A $10 million philanthropic grant for school turnaround work by Shelby County Schools ensures expansion of the one of the embattled district’s most successful initiatives, district leaders said Wednesday.
The three-year grant to the Innovation Zone comes from Teacher Town Memphis, a coalition of national and local funders who wish to remain anonymous.
It is the largest donation made to the district’s iZone, a cluster of 17 low-performing schools receiving flexibility to implement intensive operational and academic changes to improve student achievement.
It also represents a vote of confidence in the district’s school turnaround work from the city’s philanthropic community, which in recent years has invested heavily in charter schools overseen by the state-run Achievement School District.
“This is recognition that what we’re doing is working,” Superintendent Dorsey Hopson told the Shelby County Board of Education Tuesday evening in announcing the grant.
The money provides additional resources to the iZone beyond federal funding, which has paid for the lion’s share of the district’s school turnaround work.
Currently, 10,000 of the district’s 109,000 students are part of the iZone. The Teacher Town grant is contingent upon growing that number to 11,000 students in the 2016-17 school year and 12,000 in 2017-18. The money will be distributed in increments of $3 million this year, $3 million next year and $4 million the following year.
“This is going to be a real boon to our expansion,” chief innovation officer Brad Leon said Wednesday.
The district is exploring expansions that might include Westwood, Mitchell and Douglass high schools next school year.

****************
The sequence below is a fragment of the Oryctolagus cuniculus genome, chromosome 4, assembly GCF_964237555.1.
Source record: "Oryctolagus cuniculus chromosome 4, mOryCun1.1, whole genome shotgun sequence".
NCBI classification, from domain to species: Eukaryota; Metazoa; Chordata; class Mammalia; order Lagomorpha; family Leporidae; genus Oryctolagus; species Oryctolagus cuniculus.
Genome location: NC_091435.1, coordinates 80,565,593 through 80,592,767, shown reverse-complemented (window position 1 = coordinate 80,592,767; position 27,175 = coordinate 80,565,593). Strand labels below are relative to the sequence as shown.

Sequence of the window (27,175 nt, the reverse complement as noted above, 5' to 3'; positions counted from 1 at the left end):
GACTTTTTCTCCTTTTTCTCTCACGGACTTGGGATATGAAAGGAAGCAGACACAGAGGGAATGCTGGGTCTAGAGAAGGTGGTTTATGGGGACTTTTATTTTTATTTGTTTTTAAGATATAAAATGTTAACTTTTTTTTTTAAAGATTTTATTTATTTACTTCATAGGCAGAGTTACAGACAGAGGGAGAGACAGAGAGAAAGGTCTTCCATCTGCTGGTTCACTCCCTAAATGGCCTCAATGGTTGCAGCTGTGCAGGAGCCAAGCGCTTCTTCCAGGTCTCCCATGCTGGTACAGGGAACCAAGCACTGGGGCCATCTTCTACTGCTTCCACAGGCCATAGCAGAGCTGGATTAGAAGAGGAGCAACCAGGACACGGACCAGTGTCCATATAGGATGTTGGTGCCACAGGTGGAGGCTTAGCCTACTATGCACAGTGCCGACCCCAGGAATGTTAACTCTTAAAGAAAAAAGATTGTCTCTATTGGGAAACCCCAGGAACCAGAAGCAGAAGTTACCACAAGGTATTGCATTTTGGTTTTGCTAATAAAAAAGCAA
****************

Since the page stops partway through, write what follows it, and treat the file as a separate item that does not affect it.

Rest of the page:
However, operating an iZone school is expensive — mainly because of costs related to adding an hour onto every school day — the equivalent of 23 more school days in a year. “It’s a significant investment, but we believe that kids who are this far behind need additional class time to catch up,” Leon said.
Other expenses include signing and retention bonuses to attract and keep the best educators and providing iZone staff to support teachers and principals. In all, it takes an additional $250,000 to $475,000 to place a school in the iZone, which this year has a total budget of $7 million in a district adjusting to shrinking enrollment and funding.
Teacher Town Memphis supports the work of entities that provide students with high-quality options, focusing primarily on transforming the bottom 5 percent of Memphis schools, said Tosha Downey, the organization’s advocacy director.
“People consistently say that the iZone is expensive, but it’s also impactful,” Downey said.
Shelby County Schools launched its iZone in 2012 under a 2010 state law giving special flexibilities and federal money to traditional public school districts to improve chronically underperforming schools at risk of state intervention.
The Teacher Town grant is one of a series of recent philanthropic investments this year in the iZone, which also received $1 million from the Assisi Foundation and $2.6 million from the Plough Foundation.
Hopson cited the initiative’s successes for generating new support from within the Memphis community.
“There’s been a big focus on priority schools in Memphis, and Shelby County philanthropy has raised a considerable amount of money to support charter schools,” he said. “But if you look at all the priority schools, … we are the (charter management organization) with the best results so far.”
Last year, most iZone schools saw their math scores rise, and many raised the proportion of students meeting the state’s standards in reading, bucking a statewide trend. (See our six charts showing this year’s test scores in the iZone, Shelby County Schools and the Achievement School District in Memphis, the hub of Tennessee’s school turnaround work.)
Leon praised backers of Teacher Town Memphis for recognizing the iZone’s results and allowing the district to build on its success.
“It inspires me that this money is going to support students in some of our lowest-performing schools to create a different reality for them,” he said, “and to support educators who are signing up to work with those students.”
Editor’s note: This story corrects an earlier version to show that most iZone funding comes from federal School Improvement Grants, not the federal Race to the Top grant.